If you've been tasked with researching and running a scanning project, then you're probably thinking where do I start? We've put together this guide to cover all the essential steps you'll need to progress your project forward.
What Documents to Scan
Before you go researching for a supplier, it's probably better to take stock of what documents will make up your project and which departments are likely to be involved? In some cases, you may only have documents from one area of the business - a good example of this would be HR files/personnel record scanning. Alternatively, there may be the motivation in the business to become truly paper free or paper light. If this is the case, businesses often pick one department to prove the case and progressively roll it out to all other departments. Often when only a single department is involved the word can spread quite rapidly to other areas of the business and the project naturally expands.
Another consideration is any documents you may have in storage. This maybe a good time to take stock of what you are storing and understand if you really need to be storing these documents or whether they can be scanned or even just destroyed. Documents are often stored needlessly because it's easier to almost forget about them than deal with them.
It's a good idea to get a clear understanding of how many documents will be involved in your project. This will clearly impact on costs and on the time it's likely to take, so the more accurate you can make your document count the better. You can find some statistics to help you estimate your document count here. We put together some guidance on how to calculate document scanning volumes, if you use these as a guide you should end up with a good working figure for your project.
Selecting a Format
The most popular format for your scanned images is PDF (Portable Document Format from Adobe). Just because it's popular doesn't always make it right, but it's a safe bet if you aren't quite sure what you want. Other options include JPEG, TIFF and RAW - it's worth looking into these if your requirement is more specialist or if you plan to do something more unusual with the finished images such as add them to a web site for example.
Indexing - What is it and what are your requirements
In simple terms, indexing is the criteria you select to organise your documents by. A good example of this would be using an employee's National Insurance number as their unique identifier on their HR file. Common indexing criteria are surname, first name, employee number, supplier, document number or customer number. Documents can have a single indexing criteria or multiple criteria. It's worth remembering that documents are generally indexed manually so the greater your criteria, the longer it takes and the greater the cost.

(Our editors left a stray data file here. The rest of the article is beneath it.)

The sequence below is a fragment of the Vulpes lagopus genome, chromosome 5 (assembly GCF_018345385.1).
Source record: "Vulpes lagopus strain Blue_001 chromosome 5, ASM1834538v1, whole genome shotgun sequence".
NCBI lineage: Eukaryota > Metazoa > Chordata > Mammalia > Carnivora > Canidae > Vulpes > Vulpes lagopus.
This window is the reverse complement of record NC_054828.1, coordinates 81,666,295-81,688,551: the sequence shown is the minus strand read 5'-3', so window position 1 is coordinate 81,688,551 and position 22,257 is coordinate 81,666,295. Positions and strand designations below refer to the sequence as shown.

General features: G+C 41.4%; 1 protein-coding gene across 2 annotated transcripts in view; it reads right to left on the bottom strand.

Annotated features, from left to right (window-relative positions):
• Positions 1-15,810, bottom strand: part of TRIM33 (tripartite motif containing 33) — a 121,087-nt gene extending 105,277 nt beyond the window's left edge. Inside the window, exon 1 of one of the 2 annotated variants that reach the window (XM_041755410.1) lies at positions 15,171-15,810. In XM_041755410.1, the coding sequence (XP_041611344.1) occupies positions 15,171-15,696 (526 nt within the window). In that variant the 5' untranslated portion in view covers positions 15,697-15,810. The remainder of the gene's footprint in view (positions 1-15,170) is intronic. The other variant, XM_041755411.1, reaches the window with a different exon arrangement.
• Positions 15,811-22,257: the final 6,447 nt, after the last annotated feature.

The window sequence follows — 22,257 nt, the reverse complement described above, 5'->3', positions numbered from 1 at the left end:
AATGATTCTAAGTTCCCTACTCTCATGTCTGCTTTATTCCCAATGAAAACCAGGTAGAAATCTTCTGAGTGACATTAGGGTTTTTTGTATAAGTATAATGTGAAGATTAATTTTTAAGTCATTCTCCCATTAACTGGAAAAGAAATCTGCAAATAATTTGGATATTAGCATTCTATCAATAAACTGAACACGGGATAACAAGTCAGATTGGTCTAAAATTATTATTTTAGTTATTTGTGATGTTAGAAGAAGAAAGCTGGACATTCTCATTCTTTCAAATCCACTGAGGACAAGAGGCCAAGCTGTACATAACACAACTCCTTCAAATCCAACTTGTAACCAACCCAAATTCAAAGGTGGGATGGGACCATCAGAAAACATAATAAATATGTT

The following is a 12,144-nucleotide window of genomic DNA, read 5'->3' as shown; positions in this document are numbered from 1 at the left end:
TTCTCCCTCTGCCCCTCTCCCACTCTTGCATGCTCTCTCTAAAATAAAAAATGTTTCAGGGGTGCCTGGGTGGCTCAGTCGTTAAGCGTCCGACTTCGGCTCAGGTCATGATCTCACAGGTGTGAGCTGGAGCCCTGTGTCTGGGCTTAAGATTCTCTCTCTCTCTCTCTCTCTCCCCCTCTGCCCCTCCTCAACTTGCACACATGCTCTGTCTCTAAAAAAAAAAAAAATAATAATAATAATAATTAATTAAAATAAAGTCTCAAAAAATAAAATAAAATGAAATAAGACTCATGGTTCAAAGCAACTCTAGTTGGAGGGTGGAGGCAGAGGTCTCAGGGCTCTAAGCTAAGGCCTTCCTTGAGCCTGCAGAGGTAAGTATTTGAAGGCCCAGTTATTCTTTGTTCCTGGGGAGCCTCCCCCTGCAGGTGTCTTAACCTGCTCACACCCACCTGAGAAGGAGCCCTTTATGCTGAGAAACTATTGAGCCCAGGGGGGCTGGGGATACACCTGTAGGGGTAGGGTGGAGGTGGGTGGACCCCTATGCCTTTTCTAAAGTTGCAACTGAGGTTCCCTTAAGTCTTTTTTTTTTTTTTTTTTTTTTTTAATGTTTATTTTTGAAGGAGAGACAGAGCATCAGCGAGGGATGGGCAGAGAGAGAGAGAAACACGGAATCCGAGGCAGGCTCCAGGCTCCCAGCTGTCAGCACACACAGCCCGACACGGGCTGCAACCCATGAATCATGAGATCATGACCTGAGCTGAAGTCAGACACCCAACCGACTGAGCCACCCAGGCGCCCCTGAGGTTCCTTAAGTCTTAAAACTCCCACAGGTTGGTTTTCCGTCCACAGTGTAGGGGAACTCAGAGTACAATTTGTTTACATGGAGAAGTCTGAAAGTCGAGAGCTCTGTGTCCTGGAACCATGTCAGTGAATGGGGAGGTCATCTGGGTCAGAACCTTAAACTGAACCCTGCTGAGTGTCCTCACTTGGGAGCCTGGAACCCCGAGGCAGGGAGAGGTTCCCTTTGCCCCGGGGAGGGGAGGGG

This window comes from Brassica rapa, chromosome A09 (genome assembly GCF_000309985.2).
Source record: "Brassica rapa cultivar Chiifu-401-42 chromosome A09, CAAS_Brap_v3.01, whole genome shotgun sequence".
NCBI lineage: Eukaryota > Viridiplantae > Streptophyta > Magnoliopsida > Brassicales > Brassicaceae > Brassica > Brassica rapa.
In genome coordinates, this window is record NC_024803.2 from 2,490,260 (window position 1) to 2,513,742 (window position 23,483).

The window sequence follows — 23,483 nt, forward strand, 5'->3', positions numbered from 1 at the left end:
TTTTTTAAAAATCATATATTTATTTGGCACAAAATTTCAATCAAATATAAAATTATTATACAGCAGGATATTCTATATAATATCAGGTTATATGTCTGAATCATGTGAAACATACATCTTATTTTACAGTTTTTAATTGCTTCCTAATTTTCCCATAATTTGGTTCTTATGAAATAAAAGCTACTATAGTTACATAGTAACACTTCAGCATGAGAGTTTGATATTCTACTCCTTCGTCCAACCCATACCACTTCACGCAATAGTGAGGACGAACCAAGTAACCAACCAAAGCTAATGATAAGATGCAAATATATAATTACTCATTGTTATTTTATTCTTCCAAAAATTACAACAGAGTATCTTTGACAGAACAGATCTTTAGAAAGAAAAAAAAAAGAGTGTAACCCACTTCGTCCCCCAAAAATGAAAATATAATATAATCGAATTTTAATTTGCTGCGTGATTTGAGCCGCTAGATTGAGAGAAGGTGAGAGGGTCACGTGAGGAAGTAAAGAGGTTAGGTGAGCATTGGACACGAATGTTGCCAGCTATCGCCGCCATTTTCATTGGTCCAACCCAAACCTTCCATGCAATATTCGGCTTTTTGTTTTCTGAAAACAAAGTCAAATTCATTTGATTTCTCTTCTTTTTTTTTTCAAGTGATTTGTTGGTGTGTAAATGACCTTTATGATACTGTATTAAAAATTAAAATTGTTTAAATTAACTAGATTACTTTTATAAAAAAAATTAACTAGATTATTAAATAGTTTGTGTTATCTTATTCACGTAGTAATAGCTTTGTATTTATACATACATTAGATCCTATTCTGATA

Preparing your documents (before sending them away) is something that is very much optional for most people. It's often better just to scan all your documents - this means there is no risk of anything being removed or missed by accident. Documents will always need to be prepared by the scanning bureau before scanning so if you decide to do it in house, you may find your work has to be checked and re done anyway. Staples need to be removed, pages turned around and everything put straight before being fed into a scanner.
Working with your Scanned Documents
Once your documents have been scanned it's important to make the most out of them. In the simplest form, you can store your images in folders on your hard drive or on some network storage. This doesn't really give you anything more than a place to store them and its generally not that secure, not particularly quick and certainly doesn't offer any value add. An electronic document management system provides a much better option. eView and DocuWare are cost effective electronic document management systems used by companies globally.
Once you have finished your project and you are happy with your digital images it's well worth committing to destroying the paper documents. If you don't complete this step, it could be argued that the whole project has been a waste of time. Documents can be shredded and pulped to guarantee complete security of information.
To talk to us in more detail about scanning projects, you can reach us at:
firstname.lastname@example.org / 0333 060 6528